They demonstrate to a potential employer that you can do the job well. On the other hand, the skills and knowledge you would be expected to have in order to perform your everyday work duties do not count as accomplishments, unless you can demonstrate specifically how you used them to benefit your employer.

Quantify your achievements

Accomplishments are not just an exaggerated way of describing your skills and experience, they are tangible proof of your past performance. They are most powerful when you quantify them using numbers or percentages, for example, the statement:

‘increased sales’

is much stronger if the reader knows by how much you increased sales:

‘increased sales by 15%’, or ‘increased sales by £10,000’.

If you don’t know the exact number it’s fine to estimate as long as you state that you are estimating and you are confident that the estimate is fairly accurate and would be confirmed if an interviewer asks a previous employer for a reference.

A simple checklist for creating achievements

Briefly write down the achievement, highlighting 3 key areas:

  • Problem/Challenge: Under what circumstances or conditions did you do the work? Was there a tight deadline? Did you have to do it under stress or with no supervision? Did you have to take on an additional project while still maintaining your current workload?
  • Action: What did you do, and what skills/abilities did you use, to take care of the situation? Be specific here, and use strong action verbs (See below List)
  • Result: What was the result? Sometimes you can discover this by imagining what would have happened if the situation were not handled as well as you did. Examples of results could be increased revenue/sales, increased customer satisfaction, projects completed successfully (or within/under schedule/budget), increased efficiency, etc.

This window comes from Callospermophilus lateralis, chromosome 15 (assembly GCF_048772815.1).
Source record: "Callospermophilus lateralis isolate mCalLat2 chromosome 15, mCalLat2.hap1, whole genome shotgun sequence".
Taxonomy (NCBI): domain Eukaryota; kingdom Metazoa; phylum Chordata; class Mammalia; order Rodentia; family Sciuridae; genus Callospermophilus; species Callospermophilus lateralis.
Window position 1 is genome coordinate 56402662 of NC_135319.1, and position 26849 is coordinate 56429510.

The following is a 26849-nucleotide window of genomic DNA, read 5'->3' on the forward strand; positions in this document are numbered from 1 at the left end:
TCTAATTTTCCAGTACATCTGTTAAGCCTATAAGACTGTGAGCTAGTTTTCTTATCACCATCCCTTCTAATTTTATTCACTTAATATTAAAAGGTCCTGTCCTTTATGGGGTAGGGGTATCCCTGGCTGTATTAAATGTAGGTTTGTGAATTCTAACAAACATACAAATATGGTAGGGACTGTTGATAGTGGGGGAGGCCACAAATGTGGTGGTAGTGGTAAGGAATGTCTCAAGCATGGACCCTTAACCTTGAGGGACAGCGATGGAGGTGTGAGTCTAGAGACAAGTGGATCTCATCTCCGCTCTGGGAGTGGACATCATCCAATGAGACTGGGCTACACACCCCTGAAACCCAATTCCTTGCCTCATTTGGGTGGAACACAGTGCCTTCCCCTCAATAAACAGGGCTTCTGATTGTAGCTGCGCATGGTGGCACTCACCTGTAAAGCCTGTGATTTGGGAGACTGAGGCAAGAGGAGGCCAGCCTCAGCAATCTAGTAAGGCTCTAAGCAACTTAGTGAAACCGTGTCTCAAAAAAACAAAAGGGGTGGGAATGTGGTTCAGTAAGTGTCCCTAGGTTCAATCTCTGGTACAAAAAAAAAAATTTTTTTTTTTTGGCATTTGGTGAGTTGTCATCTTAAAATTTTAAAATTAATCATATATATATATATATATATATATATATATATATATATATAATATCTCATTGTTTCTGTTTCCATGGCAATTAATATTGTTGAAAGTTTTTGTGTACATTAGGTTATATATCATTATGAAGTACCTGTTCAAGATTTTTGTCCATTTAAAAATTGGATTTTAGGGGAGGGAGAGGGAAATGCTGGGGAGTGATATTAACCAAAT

If you were not the person wholly or fully accountable for an achievement, indicate your role or contribution to it. Saying you “participated in” or were “involved” in something is not sufficient. An employer will rightly ask the question: “What was your role? What was your level of participation?”

Avoid weak and vague terms and phrases. Make your achievements as concrete and explicit as possible, while not getting bogged down in excessive detail.

Examples of well-expressed Achievements

  • Successfully improved cash management process to centralise >80% and double interest income
  • Managed more than 32m Euro cash position to close out at a net P&L gain more than $400k for the business
  • Implementation of new consolidated global Citibank Corporate Credit Card with enhanced user functionality and business reporting tool suite. Successful negotiation of FX conversion savings of circa $280k per annum
  • Built the Treasury department from scratch, to support its growth from 12 countries and 7 Bln. revenue to 42 countries and 28 Bln. of revenue.
  • Reduced working capital by >80% by implementing a (notional) cash pool structure and optimizing the banking group.
  • Development of a fully customized cash management application from scratch, for treasury forecasting, reconciliation, and settlement purposes (save annual license cost of 200k EUR)
  • Renegotiating a EUR 1.5 bln financing structure reducing financing costs by 50%


Itemise any relevant qualifications in chronological order enables the employer to see what you have been up to recently.


List the IT skills you have i.e. Word, Excel, Outlook and all TMS’s you have used


How useful is the line ‘References available upon request’ at the end of your CV? Not very.

Across most countries, there is a mutual expectation between past and prospective employers that an exchange of references may be necessary when a new hire starts their role.

If your new employer wants a reference, they will ask for it, so use that space on the page for more important points to show recruiters what a great hire you would make.


This week we would like you to “Spring Clean” your CV. Work through the checklist we have provided and ensure that you have highlighted 5 key achievements minimum under each of your roles following our simple guide.


Employers hire employees generally for only three reasons:

  • To solve a problem
  • To make more profit
  • A combination of both